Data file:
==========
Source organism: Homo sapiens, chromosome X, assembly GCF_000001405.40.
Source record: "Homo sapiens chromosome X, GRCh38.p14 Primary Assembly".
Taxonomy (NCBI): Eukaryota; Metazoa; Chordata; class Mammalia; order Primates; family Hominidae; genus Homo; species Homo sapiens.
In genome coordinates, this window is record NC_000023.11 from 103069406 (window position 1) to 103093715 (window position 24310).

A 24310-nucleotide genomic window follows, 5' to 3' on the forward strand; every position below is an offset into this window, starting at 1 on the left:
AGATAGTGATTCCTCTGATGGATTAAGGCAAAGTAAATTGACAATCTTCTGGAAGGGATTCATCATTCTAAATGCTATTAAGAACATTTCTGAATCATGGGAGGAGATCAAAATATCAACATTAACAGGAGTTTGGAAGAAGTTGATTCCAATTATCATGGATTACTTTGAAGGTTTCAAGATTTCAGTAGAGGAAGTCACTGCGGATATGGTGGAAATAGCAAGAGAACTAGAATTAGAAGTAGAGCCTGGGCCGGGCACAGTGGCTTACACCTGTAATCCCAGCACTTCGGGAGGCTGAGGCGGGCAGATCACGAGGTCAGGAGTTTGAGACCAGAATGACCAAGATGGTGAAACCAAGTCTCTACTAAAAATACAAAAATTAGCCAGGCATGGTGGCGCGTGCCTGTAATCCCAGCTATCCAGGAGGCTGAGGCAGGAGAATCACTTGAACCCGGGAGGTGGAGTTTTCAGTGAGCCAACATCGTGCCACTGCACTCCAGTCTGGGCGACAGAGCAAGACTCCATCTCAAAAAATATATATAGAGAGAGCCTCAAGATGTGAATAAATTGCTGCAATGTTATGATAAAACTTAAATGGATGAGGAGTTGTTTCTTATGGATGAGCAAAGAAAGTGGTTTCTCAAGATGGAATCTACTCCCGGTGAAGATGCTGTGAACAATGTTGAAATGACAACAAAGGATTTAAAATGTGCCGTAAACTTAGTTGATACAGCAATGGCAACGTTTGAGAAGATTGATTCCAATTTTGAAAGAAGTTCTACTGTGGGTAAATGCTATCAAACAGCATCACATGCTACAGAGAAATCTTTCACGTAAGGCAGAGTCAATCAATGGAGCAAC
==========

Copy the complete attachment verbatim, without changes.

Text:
Source organism: Homo sapiens, chromosome X, assembly GCF_000001405.40.
Source record: "Homo sapiens chromosome X, GRCh38.p14 Primary Assembly".
Taxonomy (NCBI): Eukaryota; Metazoa; Chordata; class Mammalia; order Primates; family Hominidae; genus Homo; species Homo sapiens.
In genome coordinates, this window is record NC_000023.11 from 103069406 (window position 1) to 103093715 (window position 24310).

A 24310-nucleotide genomic window follows, 5' to 3' on the forward strand; every position below is an offset into this window, starting at 1 on the left:
AGATAGTGATTCCTCTGATGGATTAAGGCAAAGTAAATTGACAATCTTCTGGAAGGGATTCATCATTCTAAATGCTATTAAGAACATTTCTGAATCATGGGAGGAGATCAAAATATCAACATTAACAGGAGTTTGGAAGAAGTTGATTCCAATTATCATGGATTACTTTGAAGGTTTCAAGATTTCAGTAGAGGAAGTCACTGCGGATATGGTGGAAATAGCAAGAGAACTAGAATTAGAAGTAGAGCCTGGGCCGGGCACAGTGGCTTACACCTGTAATCCCAGCACTTCGGGAGGCTGAGGCGGGCAGATCACGAGGTCAGGAGTTTGAGACCAGAATGACCAAGATGGTGAAACCAAGTCTCTACTAAAAATACAAAAATTAGCCAGGCATGGTGGCGCGTGCCTGTAATCCCAGCTATCCAGGAGGCTGAGGCAGGAGAATCACTTGAACCCGGGAGGTGGAGTTTTCAGTGAGCCAACATCGTGCCACTGCACTCCAGTCTGGGCGACAGAGCAAGACTCCATCTCAAAAAATATATATAGAGAGAGCCTCAAGATGTGAATAAATTGCTGCAATGTTATGATAAAACTTAAATGGATGAGGAGTTGTTTCTTATGGATGAGCAAAGAAAGTGGTTTCTCAAGATGGAATCTACTCCCGGTGAAGATGCTGTGAACAATGTTGAAATGACAACAAAGGATTTAAAATGTGCCGTAAACTTAGTTGATACAGCAATGGCAACGTTTGAGAAGATTGATTCCAATTTTGAAAGAAGTTCTACTGTGGGTAAATGCTATCAAACAGCATCACATGCTACAGAGAAATCTTTCACGTAAGGCAGAGTCAATCAATGGAGCAAC